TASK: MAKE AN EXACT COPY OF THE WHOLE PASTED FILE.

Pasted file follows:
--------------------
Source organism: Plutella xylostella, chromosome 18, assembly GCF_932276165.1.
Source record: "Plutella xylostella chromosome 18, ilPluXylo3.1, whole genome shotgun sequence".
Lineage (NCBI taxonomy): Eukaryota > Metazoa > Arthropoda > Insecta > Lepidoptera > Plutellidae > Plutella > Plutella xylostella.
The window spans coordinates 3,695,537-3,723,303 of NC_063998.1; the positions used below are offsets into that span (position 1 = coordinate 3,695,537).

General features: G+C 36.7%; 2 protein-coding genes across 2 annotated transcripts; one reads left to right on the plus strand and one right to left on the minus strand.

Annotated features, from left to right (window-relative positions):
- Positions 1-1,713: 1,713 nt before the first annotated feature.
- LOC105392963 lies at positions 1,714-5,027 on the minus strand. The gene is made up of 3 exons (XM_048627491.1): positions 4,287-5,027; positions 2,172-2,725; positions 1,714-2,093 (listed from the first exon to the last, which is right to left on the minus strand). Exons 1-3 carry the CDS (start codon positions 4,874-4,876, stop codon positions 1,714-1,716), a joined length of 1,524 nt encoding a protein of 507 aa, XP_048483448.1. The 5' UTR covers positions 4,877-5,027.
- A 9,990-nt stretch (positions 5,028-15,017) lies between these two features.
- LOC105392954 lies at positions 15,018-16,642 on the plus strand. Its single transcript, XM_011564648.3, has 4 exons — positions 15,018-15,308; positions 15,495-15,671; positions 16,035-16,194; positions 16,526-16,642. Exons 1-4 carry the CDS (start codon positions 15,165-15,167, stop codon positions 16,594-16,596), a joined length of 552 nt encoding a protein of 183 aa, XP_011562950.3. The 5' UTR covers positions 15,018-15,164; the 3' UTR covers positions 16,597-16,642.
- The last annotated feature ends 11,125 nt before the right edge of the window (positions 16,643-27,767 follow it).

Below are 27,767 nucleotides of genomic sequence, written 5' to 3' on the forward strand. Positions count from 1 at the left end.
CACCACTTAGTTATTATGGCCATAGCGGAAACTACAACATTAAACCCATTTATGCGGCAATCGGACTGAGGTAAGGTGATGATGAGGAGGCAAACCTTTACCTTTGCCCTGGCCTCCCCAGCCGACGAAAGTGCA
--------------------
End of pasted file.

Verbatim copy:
Source organism: Plutella xylostella, chromosome 18, assembly GCF_932276165.1.
Source record: "Plutella xylostella chromosome 18, ilPluXylo3.1, whole genome shotgun sequence".
Lineage (NCBI taxonomy): Eukaryota > Metazoa > Arthropoda > Insecta > Lepidoptera > Plutellidae > Plutella > Plutella xylostella.
The window spans coordinates 3,695,537-3,723,303 of NC_063998.1; the positions used below are offsets into that span (position 1 = coordinate 3,695,537).

General features: G+C 36.7%; 2 protein-coding genes across 2 annotated transcripts; one reads left to right on the plus strand and one right to left on the minus strand.

Annotated features, from left to right (window-relative positions):
- Positions 1-1,713: 1,713 nt before the first annotated feature.
- LOC105392963 lies at positions 1,714-5,027 on the minus strand. The gene is made up of 3 exons (XM_048627491.1): positions 4,287-5,027; positions 2,172-2,725; positions 1,714-2,093 (listed from the first exon to the last, which is right to left on the minus strand). Exons 1-3 carry the CDS (start codon positions 4,874-4,876, stop codon positions 1,714-1,716), a joined length of 1,524 nt encoding a protein of 507 aa, XP_048483448.1. The 5' UTR covers positions 4,877-5,027.
- A 9,990-nt stretch (positions 5,028-15,017) lies between these two features.
- LOC105392954 lies at positions 15,018-16,642 on the plus strand. Its single transcript, XM_011564648.3, has 4 exons — positions 15,018-15,308; positions 15,495-15,671; positions 16,035-16,194; positions 16,526-16,642. Exons 1-4 carry the CDS (start codon positions 15,165-15,167, stop codon positions 16,594-16,596), a joined length of 552 nt encoding a protein of 183 aa, XP_011562950.3. The 5' UTR covers positions 15,018-15,164; the 3' UTR covers positions 16,597-16,642.
- The last annotated feature ends 11,125 nt before the right edge of the window (positions 16,643-27,767 follow it).

Below are 27,767 nucleotides of genomic sequence, written 5' to 3' on the forward strand. Positions count from 1 at the left end.
CACCACTTAGTTATTATGGCCATAGCGGAAACTACAACATTAAACCCATTTATGCGGCAATCGGACTGAGGTAAGGTGATGATGAGGAGGCAAACCTTTACCTTTGCCCTGGCCTCCCCAGCCGACGAAAGTGCA